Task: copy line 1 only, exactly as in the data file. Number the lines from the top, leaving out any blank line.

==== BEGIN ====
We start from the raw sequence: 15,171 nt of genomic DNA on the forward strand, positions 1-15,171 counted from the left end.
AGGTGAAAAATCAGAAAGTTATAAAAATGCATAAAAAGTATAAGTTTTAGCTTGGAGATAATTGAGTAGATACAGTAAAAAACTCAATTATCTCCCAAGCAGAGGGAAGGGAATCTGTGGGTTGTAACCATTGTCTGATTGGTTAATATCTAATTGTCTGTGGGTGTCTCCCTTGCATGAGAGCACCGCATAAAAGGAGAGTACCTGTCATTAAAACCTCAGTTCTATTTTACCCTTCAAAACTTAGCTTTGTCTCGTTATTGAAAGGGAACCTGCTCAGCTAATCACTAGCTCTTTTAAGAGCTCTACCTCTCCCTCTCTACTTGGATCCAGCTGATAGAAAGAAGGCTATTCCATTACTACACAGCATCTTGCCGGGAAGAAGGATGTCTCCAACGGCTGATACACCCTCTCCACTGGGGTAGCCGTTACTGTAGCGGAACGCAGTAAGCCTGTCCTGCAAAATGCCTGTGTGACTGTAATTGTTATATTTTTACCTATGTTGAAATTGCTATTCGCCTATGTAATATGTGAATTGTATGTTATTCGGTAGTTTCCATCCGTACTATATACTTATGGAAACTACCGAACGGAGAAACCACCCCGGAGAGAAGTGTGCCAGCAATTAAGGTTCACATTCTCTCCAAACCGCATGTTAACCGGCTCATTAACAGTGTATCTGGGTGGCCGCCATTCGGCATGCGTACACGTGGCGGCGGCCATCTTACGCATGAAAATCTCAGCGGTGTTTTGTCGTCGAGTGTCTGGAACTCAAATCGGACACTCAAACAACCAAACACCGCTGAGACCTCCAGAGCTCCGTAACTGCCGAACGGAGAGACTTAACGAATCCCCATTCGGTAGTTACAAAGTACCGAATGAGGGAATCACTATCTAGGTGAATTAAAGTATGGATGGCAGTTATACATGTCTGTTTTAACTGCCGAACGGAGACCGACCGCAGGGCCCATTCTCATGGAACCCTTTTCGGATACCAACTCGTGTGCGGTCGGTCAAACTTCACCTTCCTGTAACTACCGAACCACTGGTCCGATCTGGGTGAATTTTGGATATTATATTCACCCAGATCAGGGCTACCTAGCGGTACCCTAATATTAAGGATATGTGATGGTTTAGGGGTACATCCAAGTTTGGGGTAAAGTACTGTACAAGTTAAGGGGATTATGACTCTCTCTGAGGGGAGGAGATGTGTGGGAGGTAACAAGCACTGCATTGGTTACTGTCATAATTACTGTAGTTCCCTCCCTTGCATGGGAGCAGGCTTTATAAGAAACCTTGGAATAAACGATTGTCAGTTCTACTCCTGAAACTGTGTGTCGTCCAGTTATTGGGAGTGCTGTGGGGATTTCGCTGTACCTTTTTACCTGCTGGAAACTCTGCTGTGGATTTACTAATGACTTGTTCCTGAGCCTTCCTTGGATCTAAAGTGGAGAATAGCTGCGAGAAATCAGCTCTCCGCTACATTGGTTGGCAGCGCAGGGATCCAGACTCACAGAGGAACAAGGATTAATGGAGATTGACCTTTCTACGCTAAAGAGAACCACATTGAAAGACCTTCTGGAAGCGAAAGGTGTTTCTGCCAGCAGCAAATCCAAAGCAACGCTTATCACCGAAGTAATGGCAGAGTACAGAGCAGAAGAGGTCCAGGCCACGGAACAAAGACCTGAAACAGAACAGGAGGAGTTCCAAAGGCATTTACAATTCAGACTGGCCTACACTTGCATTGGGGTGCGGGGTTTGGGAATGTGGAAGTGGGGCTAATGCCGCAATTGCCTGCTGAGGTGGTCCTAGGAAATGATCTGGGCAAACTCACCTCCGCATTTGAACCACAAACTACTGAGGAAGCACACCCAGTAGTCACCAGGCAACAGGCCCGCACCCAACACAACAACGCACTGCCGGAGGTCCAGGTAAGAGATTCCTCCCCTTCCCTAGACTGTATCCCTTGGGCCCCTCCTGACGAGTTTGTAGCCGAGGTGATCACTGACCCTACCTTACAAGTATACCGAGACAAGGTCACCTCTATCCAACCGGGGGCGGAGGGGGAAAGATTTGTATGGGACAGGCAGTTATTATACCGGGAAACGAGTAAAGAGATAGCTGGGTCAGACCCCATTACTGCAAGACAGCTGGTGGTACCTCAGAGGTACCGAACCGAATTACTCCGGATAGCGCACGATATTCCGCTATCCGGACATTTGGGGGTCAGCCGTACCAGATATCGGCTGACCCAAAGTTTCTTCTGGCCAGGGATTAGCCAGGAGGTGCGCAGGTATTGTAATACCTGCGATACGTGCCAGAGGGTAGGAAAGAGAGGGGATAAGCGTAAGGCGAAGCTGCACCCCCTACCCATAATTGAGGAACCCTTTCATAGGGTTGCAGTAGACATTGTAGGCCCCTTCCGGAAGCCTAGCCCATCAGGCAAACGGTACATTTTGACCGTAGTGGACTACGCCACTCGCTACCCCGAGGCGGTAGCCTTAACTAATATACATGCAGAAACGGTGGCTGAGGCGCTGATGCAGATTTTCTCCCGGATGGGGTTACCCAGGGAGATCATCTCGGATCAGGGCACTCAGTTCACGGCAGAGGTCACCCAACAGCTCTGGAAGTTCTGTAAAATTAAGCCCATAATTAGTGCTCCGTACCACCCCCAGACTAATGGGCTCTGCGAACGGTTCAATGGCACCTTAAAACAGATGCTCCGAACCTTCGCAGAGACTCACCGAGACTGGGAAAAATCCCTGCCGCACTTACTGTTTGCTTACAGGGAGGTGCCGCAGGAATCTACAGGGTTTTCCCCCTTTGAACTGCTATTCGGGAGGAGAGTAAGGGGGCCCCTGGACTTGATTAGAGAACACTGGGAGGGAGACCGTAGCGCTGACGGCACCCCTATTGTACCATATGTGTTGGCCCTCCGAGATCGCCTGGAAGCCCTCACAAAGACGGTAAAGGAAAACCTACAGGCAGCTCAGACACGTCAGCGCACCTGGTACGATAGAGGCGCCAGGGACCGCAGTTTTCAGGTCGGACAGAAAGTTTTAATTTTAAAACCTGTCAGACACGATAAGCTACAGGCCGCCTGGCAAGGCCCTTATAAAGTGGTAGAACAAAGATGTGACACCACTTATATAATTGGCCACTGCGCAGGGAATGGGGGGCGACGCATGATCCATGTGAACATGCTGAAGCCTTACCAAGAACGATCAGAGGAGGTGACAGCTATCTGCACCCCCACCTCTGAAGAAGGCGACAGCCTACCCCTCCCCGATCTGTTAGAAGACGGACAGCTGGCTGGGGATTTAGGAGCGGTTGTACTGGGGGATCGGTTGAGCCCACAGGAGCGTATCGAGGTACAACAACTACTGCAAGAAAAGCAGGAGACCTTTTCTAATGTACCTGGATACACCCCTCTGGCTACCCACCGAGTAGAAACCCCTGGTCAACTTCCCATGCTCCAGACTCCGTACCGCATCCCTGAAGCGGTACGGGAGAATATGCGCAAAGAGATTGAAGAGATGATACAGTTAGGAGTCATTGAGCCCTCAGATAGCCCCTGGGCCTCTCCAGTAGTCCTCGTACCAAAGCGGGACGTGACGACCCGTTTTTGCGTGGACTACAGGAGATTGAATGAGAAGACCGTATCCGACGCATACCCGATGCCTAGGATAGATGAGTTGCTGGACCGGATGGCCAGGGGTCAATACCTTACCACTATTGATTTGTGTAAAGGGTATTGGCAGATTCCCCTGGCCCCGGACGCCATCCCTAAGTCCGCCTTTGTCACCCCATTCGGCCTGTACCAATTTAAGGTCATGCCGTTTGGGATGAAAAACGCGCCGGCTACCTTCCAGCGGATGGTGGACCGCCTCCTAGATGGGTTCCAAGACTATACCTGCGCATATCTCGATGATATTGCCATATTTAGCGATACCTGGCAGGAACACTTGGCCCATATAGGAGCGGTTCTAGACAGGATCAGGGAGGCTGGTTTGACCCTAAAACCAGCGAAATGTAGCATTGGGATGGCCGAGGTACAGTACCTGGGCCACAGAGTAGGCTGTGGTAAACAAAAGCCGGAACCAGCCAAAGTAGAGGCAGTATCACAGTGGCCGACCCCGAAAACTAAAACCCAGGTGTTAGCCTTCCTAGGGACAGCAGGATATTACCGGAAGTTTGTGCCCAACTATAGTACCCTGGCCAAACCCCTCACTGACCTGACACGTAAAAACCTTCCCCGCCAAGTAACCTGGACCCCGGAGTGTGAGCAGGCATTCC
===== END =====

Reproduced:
We start from the raw sequence: 15,171 nt of genomic DNA on the forward strand, positions 1-15,171 counted from the left end.